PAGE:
I enjoyed the overall story but had some issues with the high-handedness of the racial themes. On one hand, I appreciate interracial romances that don't sweep race away like every thing is always hunky-dory and sunshiny when a couple of mixed race gets together when it's not, especially in this setting. But the whole "white man's whore" thing just kept coming up repeatedly to beat me over the head. Although most of the story is set in a small Alabama town where that attitude might be very prevalent, it was too much for my liking. There are many other conflicts which this relationship faces, so I would have appreciated it if the author had explored those more; rather than make race the primary source of tension in the story.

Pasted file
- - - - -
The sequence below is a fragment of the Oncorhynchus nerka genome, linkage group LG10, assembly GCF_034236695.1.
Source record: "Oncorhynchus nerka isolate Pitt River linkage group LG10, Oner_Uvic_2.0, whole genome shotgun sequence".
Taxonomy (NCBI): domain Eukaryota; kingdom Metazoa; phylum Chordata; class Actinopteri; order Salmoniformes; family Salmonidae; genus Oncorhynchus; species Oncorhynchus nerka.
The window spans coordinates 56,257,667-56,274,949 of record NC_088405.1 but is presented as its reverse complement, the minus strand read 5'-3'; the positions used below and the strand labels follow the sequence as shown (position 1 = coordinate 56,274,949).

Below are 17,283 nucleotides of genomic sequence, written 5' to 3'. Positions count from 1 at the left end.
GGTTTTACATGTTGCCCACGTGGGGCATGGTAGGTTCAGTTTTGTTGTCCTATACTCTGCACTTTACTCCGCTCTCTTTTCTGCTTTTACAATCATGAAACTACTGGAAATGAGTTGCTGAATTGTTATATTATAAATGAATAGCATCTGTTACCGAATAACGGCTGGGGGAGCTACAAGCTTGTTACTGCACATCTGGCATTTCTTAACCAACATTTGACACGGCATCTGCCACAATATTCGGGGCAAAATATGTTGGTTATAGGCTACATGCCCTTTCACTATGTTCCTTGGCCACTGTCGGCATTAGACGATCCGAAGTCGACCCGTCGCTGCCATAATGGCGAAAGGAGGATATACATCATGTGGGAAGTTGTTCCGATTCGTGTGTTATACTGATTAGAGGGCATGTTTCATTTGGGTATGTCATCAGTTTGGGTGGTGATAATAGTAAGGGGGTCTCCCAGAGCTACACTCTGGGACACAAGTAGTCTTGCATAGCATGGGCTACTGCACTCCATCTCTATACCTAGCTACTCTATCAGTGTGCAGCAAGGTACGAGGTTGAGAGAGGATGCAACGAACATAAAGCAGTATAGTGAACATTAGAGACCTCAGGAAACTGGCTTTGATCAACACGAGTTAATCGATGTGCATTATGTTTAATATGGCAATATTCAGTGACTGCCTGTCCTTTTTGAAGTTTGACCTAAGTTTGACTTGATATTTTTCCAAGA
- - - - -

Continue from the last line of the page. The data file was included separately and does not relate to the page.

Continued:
My other issue with the story was the heroine, Callie. At the beginning Callie is presented to us as an educated, strong, independent, young businesswoman. At times, I found Callie to be juvenile, indecisive about what she wanted and too easily swayed by others' opinions about her life choices. That just didn't jive with her other more positive traits for me.
Bryan, although troubled and broken, is an absolute dream hero. Loving, patient and almost too perfect in his love for Callie. There were a few instances when I wanted him to not be so understanding when Callie was acting like such a child.
My absolute favorite supporting character was Tonya - every girl like Callie needs a tell-it-like-it-is friend like her. I can't wait to read her book.